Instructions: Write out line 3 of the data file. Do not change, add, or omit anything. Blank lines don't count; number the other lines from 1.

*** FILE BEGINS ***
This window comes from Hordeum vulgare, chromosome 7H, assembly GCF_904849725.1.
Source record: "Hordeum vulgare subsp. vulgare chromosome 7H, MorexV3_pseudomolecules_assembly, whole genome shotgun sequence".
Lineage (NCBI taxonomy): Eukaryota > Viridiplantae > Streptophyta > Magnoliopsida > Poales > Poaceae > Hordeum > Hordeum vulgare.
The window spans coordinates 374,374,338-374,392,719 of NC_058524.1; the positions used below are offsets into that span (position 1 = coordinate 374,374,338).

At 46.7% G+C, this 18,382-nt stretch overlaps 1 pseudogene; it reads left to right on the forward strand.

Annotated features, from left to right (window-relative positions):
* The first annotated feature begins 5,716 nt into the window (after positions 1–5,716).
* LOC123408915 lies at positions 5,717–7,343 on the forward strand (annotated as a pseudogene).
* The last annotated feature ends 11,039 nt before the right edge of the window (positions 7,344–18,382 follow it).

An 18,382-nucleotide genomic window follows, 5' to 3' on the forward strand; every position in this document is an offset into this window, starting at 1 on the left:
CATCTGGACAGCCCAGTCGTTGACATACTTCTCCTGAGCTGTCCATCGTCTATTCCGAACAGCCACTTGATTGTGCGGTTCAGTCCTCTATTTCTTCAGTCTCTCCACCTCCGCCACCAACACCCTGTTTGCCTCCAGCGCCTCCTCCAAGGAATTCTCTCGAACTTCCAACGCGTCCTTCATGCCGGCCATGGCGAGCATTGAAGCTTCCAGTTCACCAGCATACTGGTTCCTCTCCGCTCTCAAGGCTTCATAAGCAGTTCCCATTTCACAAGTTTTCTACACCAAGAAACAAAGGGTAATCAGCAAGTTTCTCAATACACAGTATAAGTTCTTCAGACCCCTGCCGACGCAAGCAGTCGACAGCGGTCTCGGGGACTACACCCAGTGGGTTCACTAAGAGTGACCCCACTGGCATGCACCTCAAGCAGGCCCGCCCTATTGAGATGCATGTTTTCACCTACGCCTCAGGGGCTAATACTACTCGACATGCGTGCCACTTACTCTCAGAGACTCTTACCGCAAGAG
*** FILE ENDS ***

Lineage (NCBI taxonomy): Eukaryota > Viridiplantae > Streptophyta > Magnoliopsida > Poales > Poaceae > Hordeum > Hordeum vulgare.